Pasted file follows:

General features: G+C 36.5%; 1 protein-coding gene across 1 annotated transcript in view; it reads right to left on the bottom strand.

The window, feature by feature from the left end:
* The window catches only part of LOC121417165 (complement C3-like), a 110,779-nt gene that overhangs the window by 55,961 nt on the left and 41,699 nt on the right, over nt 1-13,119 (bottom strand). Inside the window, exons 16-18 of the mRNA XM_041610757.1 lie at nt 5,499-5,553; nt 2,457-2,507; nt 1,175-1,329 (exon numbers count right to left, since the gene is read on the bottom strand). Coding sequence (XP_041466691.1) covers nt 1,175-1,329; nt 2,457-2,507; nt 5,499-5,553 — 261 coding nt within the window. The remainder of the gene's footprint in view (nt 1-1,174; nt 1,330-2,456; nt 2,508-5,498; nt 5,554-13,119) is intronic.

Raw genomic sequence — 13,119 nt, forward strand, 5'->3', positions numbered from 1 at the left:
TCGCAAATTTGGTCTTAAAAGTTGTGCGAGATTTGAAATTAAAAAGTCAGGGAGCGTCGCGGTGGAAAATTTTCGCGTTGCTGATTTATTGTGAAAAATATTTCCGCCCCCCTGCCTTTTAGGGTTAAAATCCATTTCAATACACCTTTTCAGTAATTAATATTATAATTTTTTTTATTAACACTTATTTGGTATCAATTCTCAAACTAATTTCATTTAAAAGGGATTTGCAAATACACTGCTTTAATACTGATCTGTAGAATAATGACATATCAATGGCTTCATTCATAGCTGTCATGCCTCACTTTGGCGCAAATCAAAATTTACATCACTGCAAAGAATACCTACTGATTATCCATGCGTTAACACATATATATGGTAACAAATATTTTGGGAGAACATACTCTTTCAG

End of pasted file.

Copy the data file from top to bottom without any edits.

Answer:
General features: G+C 36.5%; 1 protein-coding gene across 1 annotated transcript in view; it reads right to left on the bottom strand.

The window, feature by feature from the left end:
* The window catches only part of LOC121417165 (complement C3-like), a 110,779-nt gene that overhangs the window by 55,961 nt on the left and 41,699 nt on the right, over nt 1-13,119 (bottom strand). Inside the window, exons 16-18 of the mRNA XM_041610757.1 lie at nt 5,499-5,553; nt 2,457-2,507; nt 1,175-1,329 (exon numbers count right to left, since the gene is read on the bottom strand). Coding sequence (XP_041466691.1) covers nt 1,175-1,329; nt 2,457-2,507; nt 5,499-5,553 — 261 coding nt within the window. The remainder of the gene's footprint in view (nt 1-1,174; nt 1,330-2,456; nt 2,508-5,498; nt 5,554-13,119) is intronic.

Raw genomic sequence — 13,119 nt, forward strand, 5'->3', positions numbered from 1 at the left:
TCGCAAATTTGGTCTTAAAAGTTGTGCGAGATTTGAAATTAAAAAGTCAGGGAGCGTCGCGGTGGAAAATTTTCGCGTTGCTGATTTATTGTGAAAAATATTTCCGCCCCCCTGCCTTTTAGGGTTAAAATCCATTTCAATACACCTTTTCAGTAATTAATATTATAATTTTTTTTATTAACACTTATTTGGTATCAATTCTCAAACTAATTTCATTTAAAAGGGATTTGCAAATACACTGCTTTAATACTGATCTGTAGAATAATGACATATCAATGGCTTCATTCATAGCTGTCATGCCTCACTTTGGCGCAAATCAAAATTTACATCACTGCAAAGAATACCTACTGATTATCCATGCGTTAACACATATATATGGTAACAAATATTTTGGGAGAACATACTCTTTCAG